URC Roundtable Tour: Detroit

Flooding & Failing Infrastructure

Researchers from the University Research Corridor – Michigan State University, University of Michigan, and Wayne State University – held a roundtable discussion on Monday, April 18, 2022, at Wayne State University with community leaders and state and local lawmakers to discuss ways to deal with the frequent flooding being experienced in Detroit and other Southeast Michigan cities after storms. 

This is part of a three-stop roundtable tour focusing on ways URC institutions work to understand and mitigate environmental impacts on human health. The tour aligns with the URC's new issue brief, Tackling Environmental Health Threats 

detroit roundtable on flooding Below, find a list of event documents, a recap and further resources.  

"“Flooding has been a serious concern for residents in my district, throughout Southeast Michigan and across our state. Sharing information among experts from our research universities, communities and the private sector enables us to rebuild our infrastructure and reduce our risks from flooding in smarter, more efficient and effective ways.” "

-Michigan State Representative Joe Tate

Event ReCAP

detroit roundtable on flooding Heavy rainfall in Detroit last June left thousands without power while flooding freeways and basements. It was the second 500-year storm to occur in seven years, and the cost from the damage was significant. As this type of severe weather becomes more common, researchers and industry experts are seeking out ways to better prepare our communities to deal with this growing environmental threat.

Michigan State Representative Joe Tate kicked off the meeting by sharing a photo of a manhole cover from a street in his district, engraved with the words “Village of Fairview” — indicating it was made in the early 1900s, and still in use as part of the system below. 

He then turned things over to three experts to share a summary of their work:

  • Wayne State University Civil and Environmental Engineering Department Chair William Shuster, spoke about how he and his Wayne State colleagues are engaged with community and utility company partners to develop solutions that will tap local knowledge to create a more robust, responsive infrastructure in the face of increasingly severe storms. “We know that water always wins, as it has the time and energy to find the paths of least resistance, which are often our basements or other infrastructure,” he said. “We need to respond to the way that water plays this game and give it other options. This means retrofitting residential and regional infrastructures, communicating clearly and acting on the prospects for lowering risk through emergency preparedness and response and consistent, comprehensive redress of infrastructure problems.”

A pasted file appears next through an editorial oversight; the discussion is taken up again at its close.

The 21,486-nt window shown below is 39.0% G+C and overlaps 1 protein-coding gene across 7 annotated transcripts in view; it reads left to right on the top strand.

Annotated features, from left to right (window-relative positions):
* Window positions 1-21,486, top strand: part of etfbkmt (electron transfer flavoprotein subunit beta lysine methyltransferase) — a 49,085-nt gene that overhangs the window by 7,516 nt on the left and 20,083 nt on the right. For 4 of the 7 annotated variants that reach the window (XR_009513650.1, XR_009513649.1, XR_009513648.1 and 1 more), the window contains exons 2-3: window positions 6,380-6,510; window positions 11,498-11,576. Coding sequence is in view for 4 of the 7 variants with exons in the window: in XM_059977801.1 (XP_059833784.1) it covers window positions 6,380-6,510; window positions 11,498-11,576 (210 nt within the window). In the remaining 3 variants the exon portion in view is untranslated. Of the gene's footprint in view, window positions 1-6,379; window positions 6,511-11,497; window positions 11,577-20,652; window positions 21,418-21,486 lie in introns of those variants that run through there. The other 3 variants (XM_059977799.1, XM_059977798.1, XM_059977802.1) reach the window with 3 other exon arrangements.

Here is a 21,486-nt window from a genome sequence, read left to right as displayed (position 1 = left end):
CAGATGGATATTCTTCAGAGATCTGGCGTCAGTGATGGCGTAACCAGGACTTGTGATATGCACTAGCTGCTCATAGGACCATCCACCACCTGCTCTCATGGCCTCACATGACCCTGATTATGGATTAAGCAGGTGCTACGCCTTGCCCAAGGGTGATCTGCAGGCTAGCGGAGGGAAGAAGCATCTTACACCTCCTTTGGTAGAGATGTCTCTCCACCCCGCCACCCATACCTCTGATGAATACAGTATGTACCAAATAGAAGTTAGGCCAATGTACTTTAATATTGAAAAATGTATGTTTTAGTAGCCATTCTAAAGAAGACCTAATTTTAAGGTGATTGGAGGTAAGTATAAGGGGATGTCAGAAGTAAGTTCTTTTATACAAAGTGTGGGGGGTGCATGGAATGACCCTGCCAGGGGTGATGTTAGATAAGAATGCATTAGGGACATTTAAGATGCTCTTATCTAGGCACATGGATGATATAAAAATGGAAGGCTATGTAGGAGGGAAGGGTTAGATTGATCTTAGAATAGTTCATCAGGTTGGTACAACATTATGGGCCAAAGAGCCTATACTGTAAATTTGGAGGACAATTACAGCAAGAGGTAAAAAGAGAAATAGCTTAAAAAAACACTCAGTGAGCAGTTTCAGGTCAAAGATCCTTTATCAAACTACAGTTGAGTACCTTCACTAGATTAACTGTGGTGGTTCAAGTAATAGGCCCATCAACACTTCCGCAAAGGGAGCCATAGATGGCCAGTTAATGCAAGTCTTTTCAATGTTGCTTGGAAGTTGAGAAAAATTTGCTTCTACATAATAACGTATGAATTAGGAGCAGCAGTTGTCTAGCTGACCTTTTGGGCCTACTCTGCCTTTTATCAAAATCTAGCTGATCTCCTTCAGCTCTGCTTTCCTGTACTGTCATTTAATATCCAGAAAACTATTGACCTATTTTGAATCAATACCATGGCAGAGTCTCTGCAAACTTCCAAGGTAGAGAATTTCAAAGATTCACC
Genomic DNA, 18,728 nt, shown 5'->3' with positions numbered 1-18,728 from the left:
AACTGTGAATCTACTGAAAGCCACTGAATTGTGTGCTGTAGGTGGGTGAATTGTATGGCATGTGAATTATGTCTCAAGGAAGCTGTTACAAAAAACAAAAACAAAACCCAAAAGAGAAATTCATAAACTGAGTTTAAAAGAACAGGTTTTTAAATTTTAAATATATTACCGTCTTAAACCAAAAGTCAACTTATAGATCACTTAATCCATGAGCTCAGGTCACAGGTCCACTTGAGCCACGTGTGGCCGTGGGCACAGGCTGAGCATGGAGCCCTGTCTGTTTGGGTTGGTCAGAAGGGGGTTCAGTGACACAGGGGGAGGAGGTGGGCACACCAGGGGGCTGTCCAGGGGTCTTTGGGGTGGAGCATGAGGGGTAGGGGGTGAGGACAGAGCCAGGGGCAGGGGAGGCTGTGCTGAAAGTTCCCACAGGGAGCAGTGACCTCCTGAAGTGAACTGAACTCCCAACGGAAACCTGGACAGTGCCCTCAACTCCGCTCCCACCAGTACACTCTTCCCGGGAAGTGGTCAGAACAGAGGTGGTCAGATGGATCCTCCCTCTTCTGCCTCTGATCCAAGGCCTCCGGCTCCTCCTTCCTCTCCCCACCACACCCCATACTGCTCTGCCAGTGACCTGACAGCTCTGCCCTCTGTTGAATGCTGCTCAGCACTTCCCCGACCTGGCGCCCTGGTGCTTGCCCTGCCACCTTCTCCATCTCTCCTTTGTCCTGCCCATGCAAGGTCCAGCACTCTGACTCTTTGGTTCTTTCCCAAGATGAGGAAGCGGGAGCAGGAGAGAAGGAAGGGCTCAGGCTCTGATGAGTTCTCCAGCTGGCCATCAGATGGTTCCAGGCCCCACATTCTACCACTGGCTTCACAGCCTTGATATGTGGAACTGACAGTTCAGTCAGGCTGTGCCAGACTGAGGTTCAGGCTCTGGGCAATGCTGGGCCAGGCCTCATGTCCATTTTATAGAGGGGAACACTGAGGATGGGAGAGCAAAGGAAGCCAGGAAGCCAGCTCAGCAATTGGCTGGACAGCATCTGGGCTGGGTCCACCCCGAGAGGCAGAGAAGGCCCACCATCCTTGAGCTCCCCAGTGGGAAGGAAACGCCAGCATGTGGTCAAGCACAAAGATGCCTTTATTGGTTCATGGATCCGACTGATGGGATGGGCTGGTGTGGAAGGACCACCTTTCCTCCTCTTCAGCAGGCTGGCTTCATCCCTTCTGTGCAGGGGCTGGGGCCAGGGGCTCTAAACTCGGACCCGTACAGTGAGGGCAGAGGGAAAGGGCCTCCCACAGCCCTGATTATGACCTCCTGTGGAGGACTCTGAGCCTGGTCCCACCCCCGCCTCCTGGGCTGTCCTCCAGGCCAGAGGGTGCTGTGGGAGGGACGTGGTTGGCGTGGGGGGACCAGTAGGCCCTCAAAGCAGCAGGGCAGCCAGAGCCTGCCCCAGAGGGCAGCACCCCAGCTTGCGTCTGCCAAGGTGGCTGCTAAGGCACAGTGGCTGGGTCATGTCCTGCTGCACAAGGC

• University of Michigan environmental epidemiologist Carina Gronlund shared her work on how factors involving social, economic, health and the built environment affect communities’ vulnerability to extreme heat and precipitation, which can help cities adapt to heat waves and heavy rainfall in a changing climate. “Severe weather events will continue and intensify, creating more events of flooding and other serious environmental hazards,” Gronlund said. “Developing greater resiliency in infrastructure and response systems is important in helping cities and communities adapt to climate change.”
  • Bethany J. Howard, Climate Equity Coordinator with Eastside Community Network in Detroit noted that the Eastside Community Network is focused on advocating for new policies, infrastructure development and community education that prepare for a changing climate. Flooded out residents are members of vulnerable communities with the fewest resources to recover from the damage, especially given the low levels of payments insurance companies have made.